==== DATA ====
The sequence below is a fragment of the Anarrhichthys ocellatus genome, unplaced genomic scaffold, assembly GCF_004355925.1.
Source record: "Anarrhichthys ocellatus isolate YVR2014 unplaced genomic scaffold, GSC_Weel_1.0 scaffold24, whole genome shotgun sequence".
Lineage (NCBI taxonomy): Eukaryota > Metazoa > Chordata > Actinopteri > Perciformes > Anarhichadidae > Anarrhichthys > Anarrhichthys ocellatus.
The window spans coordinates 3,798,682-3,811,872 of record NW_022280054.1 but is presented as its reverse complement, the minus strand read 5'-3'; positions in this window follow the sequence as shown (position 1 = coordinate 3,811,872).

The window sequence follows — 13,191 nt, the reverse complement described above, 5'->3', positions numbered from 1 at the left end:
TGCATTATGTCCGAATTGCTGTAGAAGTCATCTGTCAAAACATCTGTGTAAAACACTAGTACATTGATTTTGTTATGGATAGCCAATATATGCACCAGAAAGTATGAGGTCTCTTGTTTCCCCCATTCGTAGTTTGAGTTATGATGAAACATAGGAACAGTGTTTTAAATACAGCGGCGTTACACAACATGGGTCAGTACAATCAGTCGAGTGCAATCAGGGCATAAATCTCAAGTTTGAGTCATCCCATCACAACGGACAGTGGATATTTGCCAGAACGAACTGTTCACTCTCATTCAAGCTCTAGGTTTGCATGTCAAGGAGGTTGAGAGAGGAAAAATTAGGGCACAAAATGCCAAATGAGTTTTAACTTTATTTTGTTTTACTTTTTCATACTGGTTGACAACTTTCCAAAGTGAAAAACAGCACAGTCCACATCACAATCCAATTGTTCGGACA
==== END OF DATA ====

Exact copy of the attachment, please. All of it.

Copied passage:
The sequence below is a fragment of the Anarrhichthys ocellatus genome, unplaced genomic scaffold, assembly GCF_004355925.1.
Source record: "Anarrhichthys ocellatus isolate YVR2014 unplaced genomic scaffold, GSC_Weel_1.0 scaffold24, whole genome shotgun sequence".
Lineage (NCBI taxonomy): Eukaryota > Metazoa > Chordata > Actinopteri > Perciformes > Anarhichadidae > Anarrhichthys > Anarrhichthys ocellatus.
The window spans coordinates 3,798,682-3,811,872 of record NW_022280054.1 but is presented as its reverse complement, the minus strand read 5'-3'; positions in this window follow the sequence as shown (position 1 = coordinate 3,811,872).

The window sequence follows — 13,191 nt, the reverse complement described above, 5'->3', positions numbered from 1 at the left end:
TGCATTATGTCCGAATTGCTGTAGAAGTCATCTGTCAAAACATCTGTGTAAAACACTAGTACATTGATTTTGTTATGGATAGCCAATATATGCACCAGAAAGTATGAGGTCTCTTGTTTCCCCCATTCGTAGTTTGAGTTATGATGAAACATAGGAACAGTGTTTTAAATACAGCGGCGTTACACAACATGGGTCAGTACAATCAGTCGAGTGCAATCAGGGCATAAATCTCAAGTTTGAGTCATCCCATCACAACGGACAGTGGATATTTGCCAGAACGAACTGTTCACTCTCATTCAAGCTCTAGGTTTGCATGTCAAGGAGGTTGAGAGAGGAAAAATTAGGGCACAAAATGCCAAATGAGTTTTAACTTTATTTTGTTTTACTTTTTCATACTGGTTGACAACTTTCCAAAGTGAAAAACAGCACAGTCCACATCACAATCCAATTGTTCGGACA